Thai e-commerce faces shake-up due to new revenue department mandate

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Thailand’s e-commerce industry is set for a shake-up following a recent decision by the Revenue Department to mandate digital platforms to report income earned from their online sellers.

Analysts predict that this may result in a 10% reduction in the number of online shops on platforms, as some merchants may resist revealing their true earnings.

The move is aimed at providing the department with a clearer picture of tax payments from merchants, thus facilitating fair competition among local and international sellers.

On December 27, the department decreed that electronic platforms based in Thailand with revenues exceeding 1 billion baht (US$28 million) in an accounting cycle must establish an electronic special account.

This measure will be enforced from January 1 onwards. The special account will disclose the revenue garnered by platforms from their online sellers, which must be submitted to the department, reports Bangkok Post.

Kulthirath Pakawachkrilers, president of the Thai e-Commerce Association, described this directive as a “game changer” for the e-commerce sector.

She anticipates a 10% decline in merchant numbers this year as some sellers may close their shops either temporarily or permanently to avoid disclosing their actual income.

Another potential impact is that online sellers who comply with tax payment rules may face more equitable competition within the industry, as it has previously been challenging for them to compete price-wise with those who do not pay tax.

Kulthirath also raised the possibility that sellers who decide to adhere strictly to tax payment rules may increase product prices to cover increased tax costs, thereby impacting consumers.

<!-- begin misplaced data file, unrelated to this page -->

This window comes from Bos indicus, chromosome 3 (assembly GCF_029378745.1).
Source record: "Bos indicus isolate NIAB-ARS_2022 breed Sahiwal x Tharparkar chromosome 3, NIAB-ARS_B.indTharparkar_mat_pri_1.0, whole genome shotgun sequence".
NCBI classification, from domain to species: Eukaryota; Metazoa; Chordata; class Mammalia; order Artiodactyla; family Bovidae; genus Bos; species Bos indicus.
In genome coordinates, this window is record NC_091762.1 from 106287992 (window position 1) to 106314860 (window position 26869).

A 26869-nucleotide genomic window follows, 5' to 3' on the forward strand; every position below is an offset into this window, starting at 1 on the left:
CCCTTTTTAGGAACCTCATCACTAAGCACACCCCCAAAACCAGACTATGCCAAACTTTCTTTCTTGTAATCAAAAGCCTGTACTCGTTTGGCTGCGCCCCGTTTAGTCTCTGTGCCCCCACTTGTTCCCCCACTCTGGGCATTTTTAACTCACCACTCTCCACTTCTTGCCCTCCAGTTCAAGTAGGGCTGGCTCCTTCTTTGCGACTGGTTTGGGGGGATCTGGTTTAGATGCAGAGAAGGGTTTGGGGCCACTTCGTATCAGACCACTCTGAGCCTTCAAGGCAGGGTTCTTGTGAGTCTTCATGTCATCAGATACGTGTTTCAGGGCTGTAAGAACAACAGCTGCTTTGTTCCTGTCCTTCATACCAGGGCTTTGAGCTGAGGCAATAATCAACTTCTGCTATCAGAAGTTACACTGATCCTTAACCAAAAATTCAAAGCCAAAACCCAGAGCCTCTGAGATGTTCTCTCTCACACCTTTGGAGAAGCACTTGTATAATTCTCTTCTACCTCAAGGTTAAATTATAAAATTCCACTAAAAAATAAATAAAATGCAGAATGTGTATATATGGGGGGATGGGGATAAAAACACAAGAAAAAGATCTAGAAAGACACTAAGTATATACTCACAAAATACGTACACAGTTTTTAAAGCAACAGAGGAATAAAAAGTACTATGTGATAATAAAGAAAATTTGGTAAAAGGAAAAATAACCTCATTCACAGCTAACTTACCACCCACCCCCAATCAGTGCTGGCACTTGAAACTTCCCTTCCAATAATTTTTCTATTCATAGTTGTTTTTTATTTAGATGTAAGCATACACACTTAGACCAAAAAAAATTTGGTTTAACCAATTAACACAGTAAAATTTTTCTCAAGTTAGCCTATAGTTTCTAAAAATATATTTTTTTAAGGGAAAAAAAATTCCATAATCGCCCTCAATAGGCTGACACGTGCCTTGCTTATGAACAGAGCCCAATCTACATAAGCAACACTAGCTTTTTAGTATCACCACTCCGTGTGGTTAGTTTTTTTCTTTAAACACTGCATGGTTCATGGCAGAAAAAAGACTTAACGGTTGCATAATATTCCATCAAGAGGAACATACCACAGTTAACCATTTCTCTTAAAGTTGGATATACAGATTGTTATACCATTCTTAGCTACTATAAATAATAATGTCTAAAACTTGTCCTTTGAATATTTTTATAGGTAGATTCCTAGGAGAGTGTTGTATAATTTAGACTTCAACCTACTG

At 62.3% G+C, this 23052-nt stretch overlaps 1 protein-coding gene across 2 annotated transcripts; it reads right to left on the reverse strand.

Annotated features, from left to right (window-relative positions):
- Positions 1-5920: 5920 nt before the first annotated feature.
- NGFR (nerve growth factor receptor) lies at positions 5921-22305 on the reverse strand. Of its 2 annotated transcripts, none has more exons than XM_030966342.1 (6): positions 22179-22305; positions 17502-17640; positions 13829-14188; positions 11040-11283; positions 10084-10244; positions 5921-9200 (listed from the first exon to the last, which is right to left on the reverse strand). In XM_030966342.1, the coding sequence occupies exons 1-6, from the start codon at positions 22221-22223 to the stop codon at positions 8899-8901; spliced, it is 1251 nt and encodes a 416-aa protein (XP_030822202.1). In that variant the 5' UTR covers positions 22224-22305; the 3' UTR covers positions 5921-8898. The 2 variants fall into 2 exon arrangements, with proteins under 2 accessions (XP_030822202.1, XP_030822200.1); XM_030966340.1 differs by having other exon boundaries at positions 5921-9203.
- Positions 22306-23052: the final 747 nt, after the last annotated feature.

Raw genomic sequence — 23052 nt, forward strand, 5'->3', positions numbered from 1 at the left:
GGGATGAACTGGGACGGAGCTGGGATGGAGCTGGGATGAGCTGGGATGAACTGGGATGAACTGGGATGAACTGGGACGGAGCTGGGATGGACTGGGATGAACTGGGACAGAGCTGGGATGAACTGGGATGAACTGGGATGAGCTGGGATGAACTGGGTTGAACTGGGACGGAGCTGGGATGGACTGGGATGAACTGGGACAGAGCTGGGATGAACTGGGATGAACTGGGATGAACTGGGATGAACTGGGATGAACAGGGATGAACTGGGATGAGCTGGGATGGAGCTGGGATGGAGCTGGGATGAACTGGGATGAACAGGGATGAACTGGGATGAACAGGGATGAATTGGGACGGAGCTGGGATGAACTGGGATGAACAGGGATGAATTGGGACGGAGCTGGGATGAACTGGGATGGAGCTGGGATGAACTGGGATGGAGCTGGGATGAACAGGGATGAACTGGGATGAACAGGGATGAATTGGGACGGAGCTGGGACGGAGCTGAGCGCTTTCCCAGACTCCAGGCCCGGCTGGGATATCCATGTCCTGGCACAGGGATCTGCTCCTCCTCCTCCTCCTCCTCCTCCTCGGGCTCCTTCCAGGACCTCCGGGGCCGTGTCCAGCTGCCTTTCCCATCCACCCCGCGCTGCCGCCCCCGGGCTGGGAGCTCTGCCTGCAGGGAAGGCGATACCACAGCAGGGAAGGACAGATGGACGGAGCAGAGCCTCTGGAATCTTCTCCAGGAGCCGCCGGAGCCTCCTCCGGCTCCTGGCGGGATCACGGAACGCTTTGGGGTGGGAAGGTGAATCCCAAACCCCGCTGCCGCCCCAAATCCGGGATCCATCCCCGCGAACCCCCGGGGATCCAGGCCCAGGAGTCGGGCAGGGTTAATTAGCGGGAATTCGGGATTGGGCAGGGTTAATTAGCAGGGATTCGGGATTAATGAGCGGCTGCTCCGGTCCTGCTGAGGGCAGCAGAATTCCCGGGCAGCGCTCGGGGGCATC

Paul Srivorakul, Group CEO of aCommerce, an e-commerce enabler based in Southeast Asia, pointed out that the new regulations could significantly impact both existing and upcoming players in the market.

“First, we need to understand why the regulators imposed these new regulations. The goal is to combat cross-border merchandise that is hurting local brands and businesses, especially small and medium-sized enterprises (SMEs)

He suggested that with access to this data, regulators might insist on marketplaces prioritising Thai merchants, potentially affecting overseas merchants’ revenues, local product diversity, and market competitiveness.

For consumers, this could translate into potential price hikes by local sellers finding it challenging to compete with inexpensive products from China.

He also suggested that cross-border merchants who have found success in Thailand may be incentivised to enter the market through distributors or partners and conduct business through a local entity, a move seen as beneficial by local authorities.

Thanawat Malabuppha, honorary president and advisor to the Thai e-Commerce Association, stated that the announcement underscores the necessity for both online and offline sellers to pay taxes, which will enable the department to access data about online sellers via their platforms.

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